Brown says it was "shockingly easy" to get playwrights to write a work because the topic of freedom of expression "is so relevant now to the UK arts scene". "I got rapid responses. Within a month I had a complete line-up. It's such a tricky issue that needs to be explored," she says. "Playwright Sarah Solemani said 'Yes' and I got a perfect play in my inbox about anti-Semitism in the cultural boycott of Israel within five minutes and then I got the most genius of pieces by Churchill in about the same time – these pieces are straight from the heart. But I am now questioning myself as to whether I should censor one of the plays I've received about censorship! I'm wondering if I am going to get anybody into trouble by doing these plays."
LaBute, who has worked with Theatre Uncut and Brown before, agreed to be involved because, like him, they also "ask hard questions". "My short play is about how far we can go in the name of art? What is OK and what is allowed to happen in front of us as spectators and what we are willing to stand by and watch in the name of 'art'. I worked within this same framework years ago with a play called The Shape of Things and I'm tapping into some of that same energy to deal with the events that surrounded the closing of Exhibit B. My play is called Exhibit A so my intent is to reference what happened there in a fictional but completely intentional way. In Exhibit A, a man physically assaults a woman in front of an invited audience. The man is an artist and the woman is his subject. Is it rape or is it art? I want to try and equally understand the man who created Exhibit B and the people who were offended and worked to shut it down."
David Lan, who is on the discussion panel, insists we "have to protect freedom of thought at any cost". "It's appalling what happened in Paris," says Lan. "People say that the artists knew the consequences if they satirised the Prophet, but that kind of thinking is completely unacceptable," says Lan. "Freedom of expression is absolute – it can't be compromised. Which is not to say that people should be allowed to bully people. That is completely different."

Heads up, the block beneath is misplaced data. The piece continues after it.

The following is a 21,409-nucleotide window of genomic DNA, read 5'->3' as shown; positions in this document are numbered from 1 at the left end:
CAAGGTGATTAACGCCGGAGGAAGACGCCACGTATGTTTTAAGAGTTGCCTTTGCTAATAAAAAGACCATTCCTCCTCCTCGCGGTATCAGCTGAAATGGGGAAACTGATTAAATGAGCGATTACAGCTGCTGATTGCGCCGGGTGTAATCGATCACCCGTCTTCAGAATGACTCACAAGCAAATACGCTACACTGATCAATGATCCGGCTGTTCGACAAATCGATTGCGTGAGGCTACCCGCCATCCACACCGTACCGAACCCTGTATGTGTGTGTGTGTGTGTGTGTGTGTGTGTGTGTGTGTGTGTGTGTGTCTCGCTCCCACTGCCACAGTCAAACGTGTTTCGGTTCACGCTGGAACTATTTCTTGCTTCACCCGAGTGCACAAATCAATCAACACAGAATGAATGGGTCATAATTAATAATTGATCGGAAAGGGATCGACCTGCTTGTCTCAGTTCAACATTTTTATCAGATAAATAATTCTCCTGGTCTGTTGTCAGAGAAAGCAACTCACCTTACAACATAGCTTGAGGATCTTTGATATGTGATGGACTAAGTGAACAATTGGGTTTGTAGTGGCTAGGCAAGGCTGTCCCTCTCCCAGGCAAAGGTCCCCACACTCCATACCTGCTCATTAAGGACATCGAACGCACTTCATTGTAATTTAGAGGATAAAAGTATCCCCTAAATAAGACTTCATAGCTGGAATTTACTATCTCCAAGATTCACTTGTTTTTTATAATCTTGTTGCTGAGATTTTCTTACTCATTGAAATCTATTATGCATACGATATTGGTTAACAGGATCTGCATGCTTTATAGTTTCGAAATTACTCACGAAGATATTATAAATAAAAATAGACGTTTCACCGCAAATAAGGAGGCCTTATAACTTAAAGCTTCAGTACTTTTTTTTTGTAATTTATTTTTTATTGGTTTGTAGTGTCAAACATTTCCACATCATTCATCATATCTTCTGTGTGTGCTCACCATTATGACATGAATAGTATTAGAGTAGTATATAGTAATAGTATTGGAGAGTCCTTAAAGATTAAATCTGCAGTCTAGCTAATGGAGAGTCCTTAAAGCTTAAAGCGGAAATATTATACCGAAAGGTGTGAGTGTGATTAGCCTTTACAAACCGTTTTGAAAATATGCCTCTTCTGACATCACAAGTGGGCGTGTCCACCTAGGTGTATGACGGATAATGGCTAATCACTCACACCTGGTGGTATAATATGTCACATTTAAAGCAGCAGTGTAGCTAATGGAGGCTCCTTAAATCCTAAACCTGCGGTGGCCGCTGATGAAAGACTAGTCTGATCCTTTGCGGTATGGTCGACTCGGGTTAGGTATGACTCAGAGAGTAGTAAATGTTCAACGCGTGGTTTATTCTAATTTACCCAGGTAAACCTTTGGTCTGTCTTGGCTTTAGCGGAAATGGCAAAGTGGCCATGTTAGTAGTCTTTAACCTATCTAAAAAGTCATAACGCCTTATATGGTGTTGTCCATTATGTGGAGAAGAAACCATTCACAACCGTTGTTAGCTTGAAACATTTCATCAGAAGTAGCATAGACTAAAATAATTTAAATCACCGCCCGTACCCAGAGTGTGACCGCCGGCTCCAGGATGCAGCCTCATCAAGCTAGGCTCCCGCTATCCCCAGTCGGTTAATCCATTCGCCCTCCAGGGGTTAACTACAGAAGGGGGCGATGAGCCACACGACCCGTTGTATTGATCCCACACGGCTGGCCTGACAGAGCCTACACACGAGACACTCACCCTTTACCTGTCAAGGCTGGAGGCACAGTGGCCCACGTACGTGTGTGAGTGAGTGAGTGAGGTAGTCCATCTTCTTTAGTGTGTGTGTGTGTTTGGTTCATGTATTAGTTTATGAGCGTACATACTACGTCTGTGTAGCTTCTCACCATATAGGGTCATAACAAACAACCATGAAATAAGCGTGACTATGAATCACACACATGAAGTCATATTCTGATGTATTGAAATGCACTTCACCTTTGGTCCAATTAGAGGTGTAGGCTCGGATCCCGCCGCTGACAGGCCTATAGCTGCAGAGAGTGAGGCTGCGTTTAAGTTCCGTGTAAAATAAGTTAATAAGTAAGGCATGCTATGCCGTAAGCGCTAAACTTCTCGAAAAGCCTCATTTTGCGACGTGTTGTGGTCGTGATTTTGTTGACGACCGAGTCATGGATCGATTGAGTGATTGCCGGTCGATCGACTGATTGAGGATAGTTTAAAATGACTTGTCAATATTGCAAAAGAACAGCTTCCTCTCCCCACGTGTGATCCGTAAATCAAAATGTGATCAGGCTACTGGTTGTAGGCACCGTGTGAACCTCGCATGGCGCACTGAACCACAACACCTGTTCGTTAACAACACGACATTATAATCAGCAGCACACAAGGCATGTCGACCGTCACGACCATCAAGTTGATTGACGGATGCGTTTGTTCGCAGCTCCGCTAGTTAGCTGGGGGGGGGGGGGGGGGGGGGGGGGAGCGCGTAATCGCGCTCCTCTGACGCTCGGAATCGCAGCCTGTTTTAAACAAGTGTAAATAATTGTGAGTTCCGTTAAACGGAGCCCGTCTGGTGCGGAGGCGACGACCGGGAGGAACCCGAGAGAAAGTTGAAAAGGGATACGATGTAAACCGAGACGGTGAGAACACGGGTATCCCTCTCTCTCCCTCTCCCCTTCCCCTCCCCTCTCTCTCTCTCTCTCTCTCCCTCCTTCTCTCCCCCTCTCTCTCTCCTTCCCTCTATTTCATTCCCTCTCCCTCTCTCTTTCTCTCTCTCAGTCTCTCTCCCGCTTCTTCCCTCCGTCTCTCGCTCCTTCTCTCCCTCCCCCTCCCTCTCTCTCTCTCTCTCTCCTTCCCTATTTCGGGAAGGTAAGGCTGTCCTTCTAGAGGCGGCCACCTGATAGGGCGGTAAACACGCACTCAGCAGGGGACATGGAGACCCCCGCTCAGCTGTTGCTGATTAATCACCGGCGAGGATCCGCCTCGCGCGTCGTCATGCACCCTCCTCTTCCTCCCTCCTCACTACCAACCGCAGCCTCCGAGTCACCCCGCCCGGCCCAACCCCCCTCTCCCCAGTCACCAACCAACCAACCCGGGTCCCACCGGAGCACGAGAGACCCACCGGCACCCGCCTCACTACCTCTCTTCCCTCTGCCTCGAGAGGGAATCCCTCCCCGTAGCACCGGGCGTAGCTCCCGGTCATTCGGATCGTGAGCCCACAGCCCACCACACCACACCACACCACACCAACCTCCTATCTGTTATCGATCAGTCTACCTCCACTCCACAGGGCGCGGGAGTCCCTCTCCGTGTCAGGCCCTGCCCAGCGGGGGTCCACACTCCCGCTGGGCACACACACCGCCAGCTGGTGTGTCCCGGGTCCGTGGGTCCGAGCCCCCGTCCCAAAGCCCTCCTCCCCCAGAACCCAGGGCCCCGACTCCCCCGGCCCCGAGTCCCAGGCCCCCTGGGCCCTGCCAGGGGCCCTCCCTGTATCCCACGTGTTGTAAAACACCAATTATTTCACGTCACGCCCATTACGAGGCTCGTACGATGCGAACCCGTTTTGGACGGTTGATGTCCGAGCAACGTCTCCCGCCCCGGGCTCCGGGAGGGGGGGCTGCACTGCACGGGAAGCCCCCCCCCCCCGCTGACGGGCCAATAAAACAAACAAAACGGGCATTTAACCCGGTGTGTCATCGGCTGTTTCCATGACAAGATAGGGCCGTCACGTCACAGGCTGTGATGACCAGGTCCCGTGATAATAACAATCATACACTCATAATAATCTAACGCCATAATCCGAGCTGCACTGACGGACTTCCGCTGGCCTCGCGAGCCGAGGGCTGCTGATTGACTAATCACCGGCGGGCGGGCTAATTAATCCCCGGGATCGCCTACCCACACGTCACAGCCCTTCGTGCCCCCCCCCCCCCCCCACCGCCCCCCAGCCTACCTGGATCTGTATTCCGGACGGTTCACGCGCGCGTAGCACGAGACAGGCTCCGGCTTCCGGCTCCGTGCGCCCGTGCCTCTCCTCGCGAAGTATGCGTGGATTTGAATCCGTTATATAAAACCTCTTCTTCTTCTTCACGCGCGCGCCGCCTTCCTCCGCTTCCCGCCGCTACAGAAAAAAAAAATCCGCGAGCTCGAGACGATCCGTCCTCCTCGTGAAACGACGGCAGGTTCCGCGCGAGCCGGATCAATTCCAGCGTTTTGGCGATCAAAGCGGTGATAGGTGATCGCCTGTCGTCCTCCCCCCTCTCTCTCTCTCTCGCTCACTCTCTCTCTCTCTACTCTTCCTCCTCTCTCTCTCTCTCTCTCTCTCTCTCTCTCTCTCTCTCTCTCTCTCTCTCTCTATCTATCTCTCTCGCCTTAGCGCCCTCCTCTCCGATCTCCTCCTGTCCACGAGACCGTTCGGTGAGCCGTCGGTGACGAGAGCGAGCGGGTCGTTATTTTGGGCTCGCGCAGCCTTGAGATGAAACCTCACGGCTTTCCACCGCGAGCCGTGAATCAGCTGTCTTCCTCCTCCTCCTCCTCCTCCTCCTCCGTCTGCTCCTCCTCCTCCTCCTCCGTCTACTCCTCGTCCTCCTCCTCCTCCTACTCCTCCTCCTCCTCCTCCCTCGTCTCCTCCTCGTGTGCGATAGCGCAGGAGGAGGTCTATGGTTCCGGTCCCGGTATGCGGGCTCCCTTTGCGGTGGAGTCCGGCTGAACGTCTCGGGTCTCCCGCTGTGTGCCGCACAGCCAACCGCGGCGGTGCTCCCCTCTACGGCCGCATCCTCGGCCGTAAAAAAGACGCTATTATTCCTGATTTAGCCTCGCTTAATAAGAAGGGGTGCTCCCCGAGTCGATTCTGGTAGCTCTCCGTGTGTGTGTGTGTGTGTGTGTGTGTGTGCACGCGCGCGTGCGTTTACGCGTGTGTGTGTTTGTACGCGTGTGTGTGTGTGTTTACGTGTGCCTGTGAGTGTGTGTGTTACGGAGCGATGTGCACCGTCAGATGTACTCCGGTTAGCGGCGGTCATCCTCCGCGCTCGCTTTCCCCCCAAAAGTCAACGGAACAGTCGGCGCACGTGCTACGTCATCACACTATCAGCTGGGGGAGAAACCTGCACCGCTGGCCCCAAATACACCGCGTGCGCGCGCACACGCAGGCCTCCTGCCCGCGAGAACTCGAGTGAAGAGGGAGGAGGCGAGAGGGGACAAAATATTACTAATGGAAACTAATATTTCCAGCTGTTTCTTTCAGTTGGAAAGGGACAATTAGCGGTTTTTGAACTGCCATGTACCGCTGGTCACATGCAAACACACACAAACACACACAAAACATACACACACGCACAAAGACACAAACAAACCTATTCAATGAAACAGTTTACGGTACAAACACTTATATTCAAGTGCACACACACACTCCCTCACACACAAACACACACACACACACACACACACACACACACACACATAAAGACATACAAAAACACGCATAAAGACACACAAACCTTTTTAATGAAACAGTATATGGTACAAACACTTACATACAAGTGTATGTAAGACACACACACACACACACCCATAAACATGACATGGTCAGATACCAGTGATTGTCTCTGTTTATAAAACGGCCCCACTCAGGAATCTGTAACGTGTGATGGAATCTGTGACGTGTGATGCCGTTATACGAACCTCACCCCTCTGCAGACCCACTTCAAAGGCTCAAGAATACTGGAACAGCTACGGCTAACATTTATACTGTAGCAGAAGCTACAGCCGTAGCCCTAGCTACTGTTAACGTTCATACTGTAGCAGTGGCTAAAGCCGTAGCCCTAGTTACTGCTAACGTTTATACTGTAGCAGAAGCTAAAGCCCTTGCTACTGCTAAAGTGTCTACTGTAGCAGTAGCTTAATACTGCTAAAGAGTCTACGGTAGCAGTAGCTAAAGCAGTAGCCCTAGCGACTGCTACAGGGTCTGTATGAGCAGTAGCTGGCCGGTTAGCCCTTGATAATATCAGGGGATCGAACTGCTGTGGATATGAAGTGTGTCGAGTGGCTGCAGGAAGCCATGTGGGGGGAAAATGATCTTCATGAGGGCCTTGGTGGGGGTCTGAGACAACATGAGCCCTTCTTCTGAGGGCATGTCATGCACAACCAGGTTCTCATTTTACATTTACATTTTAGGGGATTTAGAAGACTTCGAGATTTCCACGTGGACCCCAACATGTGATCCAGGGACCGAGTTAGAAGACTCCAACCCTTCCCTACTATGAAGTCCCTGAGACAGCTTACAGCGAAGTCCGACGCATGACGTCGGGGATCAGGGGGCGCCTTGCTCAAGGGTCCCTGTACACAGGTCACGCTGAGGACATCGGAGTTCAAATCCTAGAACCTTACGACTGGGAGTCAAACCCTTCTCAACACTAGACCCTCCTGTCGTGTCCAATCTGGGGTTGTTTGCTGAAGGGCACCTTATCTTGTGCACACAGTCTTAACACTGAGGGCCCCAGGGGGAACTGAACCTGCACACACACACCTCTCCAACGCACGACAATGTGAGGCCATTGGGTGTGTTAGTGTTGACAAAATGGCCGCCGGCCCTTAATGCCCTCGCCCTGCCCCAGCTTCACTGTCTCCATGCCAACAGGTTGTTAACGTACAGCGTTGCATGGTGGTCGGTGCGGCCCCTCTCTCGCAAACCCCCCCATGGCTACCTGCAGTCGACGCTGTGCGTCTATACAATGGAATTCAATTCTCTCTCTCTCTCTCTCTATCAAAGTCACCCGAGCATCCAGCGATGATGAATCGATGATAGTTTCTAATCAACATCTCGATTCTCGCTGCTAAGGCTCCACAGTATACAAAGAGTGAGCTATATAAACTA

He adds: "I think the Paris attacks strengthen people's commitment to freedom of speech. The response has been very powerful. It is terrible that it takes something like this to make us appreciate freedom of expression."
April De Angelis, who is better known for her West End hit Jumpy, wrote her five-minute play Sun City in about an hour. It is about a musician who is flying out to play a gig in the apartheid-era South African resort Sun City, but he hasn't read the small print. It asks what is an artist's political responsibility?
"Should an artist allow their work to be performed in, or supported by, a state which is committing human rights abuses and where that state is using its support for the arts as 'culture washing' abroad – that is promoting a vision of itself as benevolent? Not in my opinion," says De Angelis.
But like LaBute, who loved being given "a test" to write such a short play, all the playwrights enjoyed the challenge of writing a five-minute play.
"It is almost as challenging [as a full-length play] and very difficult, I think, " says LaBute. "To fully realise even a few characters and a plot or a theme or anything that usually serves us in a longer form is hard to accomplish and often the work can feel piecemeal or schematic or simply a quick sketch rather than a full portrait.
"It's great fun as an audience member to see many artists weigh in on a subject all in one evening and this is a pretty heady group to be a part of. A few of them I've met or spent a little time with and others are new to me but their work as a whole is kind of remarkable."
Walking the Tightrope: The Tension between Art and Politics, Theatre Delicatessen, London EC1 (theatredelicatessen.co.uk) 26 to 31 January